The fountain of Botox
The fountain of Botox

Stigma of Botox is fading among Indian men

Botox is finally becoming popular in India, outside of the select circle of superstars, socialites and sundry residents of Antilla. In September this year, Raghu Kumar, managing director at Allergan India, told The Economic Times that 20 per cent of its new users were men — up from five per cent a few years ago. DrMadhuriAgarwal, who has been with Kaya Skin Clinic for nine years, says, “Initially, Botox was perceived as a procedure with adverse effects and something that was only accessible to celebrities.” DrAakritiMehra, dermatologist at New Delhi-based Enhance Clinics, says, “The taboo is still attached to it, but a gradual change is taking place. Earlier, when we would suggest Botox to a male patient, the initial reaction was invariably an outright no. Now they are more accepting of the treatment. It will take years before Botox is culturally accepted in our society, especially by men. Till then, a gradual warming up to the idea is welcomed.”


Extracted from bacteria called clostridium botulinum, Botox has a good cop/bad cop personality — it’s a protein and a toxin. The toxin side of it, in fact, can be lethal if not injected properly. 45-year-old banker AshwinRai (name changed) did have some reservations. “I realised later that a very tiny dose of toxin was being injected and it was safe in the right hands,” he says. After dabbing a numbing cream on the areas, Botox is injected. Rai continues, “I felt the prick, yes, but it felt like an ant bite. In fact, it hurt less than a tetanus shot I had gotten last year.” A Botox injection can cost as little as Rs 5000 per injection, while there are Groupon options online, starting from Rs 3000.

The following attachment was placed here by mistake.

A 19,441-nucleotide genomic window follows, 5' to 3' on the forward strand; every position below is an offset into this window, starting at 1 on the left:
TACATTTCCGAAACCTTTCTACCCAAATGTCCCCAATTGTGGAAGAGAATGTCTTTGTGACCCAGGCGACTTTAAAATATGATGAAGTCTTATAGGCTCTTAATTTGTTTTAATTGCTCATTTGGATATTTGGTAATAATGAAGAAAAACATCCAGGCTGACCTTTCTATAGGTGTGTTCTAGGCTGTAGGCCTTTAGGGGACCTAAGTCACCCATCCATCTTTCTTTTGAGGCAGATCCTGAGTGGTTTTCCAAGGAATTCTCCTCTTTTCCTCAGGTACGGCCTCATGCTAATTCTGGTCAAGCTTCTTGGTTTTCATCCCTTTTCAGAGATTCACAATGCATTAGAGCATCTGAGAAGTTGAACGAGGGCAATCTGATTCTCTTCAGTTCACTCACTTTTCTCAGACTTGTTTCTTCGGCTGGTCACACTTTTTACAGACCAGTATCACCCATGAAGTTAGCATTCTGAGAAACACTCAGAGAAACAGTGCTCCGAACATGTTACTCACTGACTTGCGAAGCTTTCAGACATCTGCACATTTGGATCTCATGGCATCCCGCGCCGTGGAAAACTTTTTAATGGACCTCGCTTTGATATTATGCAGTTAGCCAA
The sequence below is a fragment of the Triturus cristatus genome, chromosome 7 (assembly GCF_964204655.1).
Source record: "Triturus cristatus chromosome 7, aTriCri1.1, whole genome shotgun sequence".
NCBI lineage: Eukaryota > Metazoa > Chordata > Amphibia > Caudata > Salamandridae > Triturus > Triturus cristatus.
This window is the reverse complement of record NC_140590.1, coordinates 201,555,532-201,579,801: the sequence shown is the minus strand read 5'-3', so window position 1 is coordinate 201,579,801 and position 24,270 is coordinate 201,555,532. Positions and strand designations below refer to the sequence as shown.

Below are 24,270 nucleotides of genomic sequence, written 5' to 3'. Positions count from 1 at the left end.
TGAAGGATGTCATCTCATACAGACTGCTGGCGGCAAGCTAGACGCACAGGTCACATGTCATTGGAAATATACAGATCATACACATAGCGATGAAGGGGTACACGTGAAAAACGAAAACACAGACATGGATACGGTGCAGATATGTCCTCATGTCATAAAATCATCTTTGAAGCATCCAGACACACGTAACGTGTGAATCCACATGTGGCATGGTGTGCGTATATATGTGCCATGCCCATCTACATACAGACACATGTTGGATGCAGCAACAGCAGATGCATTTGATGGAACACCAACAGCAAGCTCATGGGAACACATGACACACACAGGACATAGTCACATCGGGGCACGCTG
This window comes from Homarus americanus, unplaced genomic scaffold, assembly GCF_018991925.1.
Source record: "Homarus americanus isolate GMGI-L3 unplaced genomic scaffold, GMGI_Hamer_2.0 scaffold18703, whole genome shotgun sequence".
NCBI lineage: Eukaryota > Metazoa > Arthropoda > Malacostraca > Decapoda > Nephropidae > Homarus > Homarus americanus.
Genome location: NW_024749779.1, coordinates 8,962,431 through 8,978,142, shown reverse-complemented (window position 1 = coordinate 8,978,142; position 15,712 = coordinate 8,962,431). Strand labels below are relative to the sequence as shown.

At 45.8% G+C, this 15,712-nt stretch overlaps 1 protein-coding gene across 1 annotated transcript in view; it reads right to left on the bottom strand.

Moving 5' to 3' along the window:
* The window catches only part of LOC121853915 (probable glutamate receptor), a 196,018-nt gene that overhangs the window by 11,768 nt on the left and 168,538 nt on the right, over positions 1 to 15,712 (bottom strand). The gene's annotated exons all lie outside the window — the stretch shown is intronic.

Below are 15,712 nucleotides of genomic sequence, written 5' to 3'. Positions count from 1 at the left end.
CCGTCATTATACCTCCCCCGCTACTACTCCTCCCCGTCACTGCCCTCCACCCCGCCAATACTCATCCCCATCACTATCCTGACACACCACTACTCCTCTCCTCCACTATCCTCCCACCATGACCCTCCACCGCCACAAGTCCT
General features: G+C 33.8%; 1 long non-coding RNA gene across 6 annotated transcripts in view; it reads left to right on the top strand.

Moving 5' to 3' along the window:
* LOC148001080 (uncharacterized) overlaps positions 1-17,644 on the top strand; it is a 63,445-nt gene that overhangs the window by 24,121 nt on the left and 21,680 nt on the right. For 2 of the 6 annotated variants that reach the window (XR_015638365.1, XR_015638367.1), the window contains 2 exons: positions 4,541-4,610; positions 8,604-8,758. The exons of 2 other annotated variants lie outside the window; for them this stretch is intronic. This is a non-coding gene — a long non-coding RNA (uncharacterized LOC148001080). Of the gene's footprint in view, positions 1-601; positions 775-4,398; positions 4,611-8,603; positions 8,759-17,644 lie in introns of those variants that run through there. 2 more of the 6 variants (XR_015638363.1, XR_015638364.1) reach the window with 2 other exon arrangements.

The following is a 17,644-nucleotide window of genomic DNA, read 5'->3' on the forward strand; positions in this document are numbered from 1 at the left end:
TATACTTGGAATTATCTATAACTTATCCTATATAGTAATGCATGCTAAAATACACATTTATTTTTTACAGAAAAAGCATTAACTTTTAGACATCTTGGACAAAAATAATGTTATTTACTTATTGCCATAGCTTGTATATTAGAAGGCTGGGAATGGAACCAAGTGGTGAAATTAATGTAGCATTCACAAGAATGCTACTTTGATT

For some reason, Botox is a source of embarrassment for the middle-aged, just like braces are for the teenaged. Rai says, “I’ve only told my wife and kids. I don’t want to be judged. I feel the world doesn’t look too kindly upon men who use Botox.” Two years since his first treatment, 52-year-old YashwantPatil has told a total of 25 people — close friends and immediate family. A professional Odissi, folk and western dancer along with being a senior manager in a pharmaceutical firm, Patil went under the needle because “I like to present myself neatly”. For Rai, it was a mix of the personal and the professional. “I was not happy with the way I looked,” he says. “My confidence was being affected and it was becoming difficult to face my clients daily.”


Botox is also gaining followers because, as DrMehra says, “With today’s demanding lifestyle, constant work on computers, late nights and irregular sleep patterns, we tend to look older and more tired than we actually are. The emphasis, in fact, has moved from looking young to looking refreshed. With Botox, especially, a rejuvenated appearance rather than a plastic, frozen look is appreciated.” DrAgarwal says, “Men are usually worried about their forehead, frown lines and jaw line. Underarm and palm sweating, which can be successfully treated with Botox, is also an issue. Men use Botox for taking care of ageing lines and maintaining their youthful look, whereas women get it done for changing their features. So, for men it is about correction and, for women, about enhancement.”


While we’re all for the use of Botox, its advertising could do with being less fake. Kaya Skin Clinic regularly features women who are more marble than skin, and private cosmetic clinics often make its models look like their own wax figures. No one wants to look like a character from Zoolander, after all. One of its many pluses, though, is that as a lunchtime procedure, it can be done while someone’s ordering dessert. Patil, who has been going for follow-up treatments every six months, has the perfect sales pitch — “Everyone should try it at least once, especially those who like to look good.”

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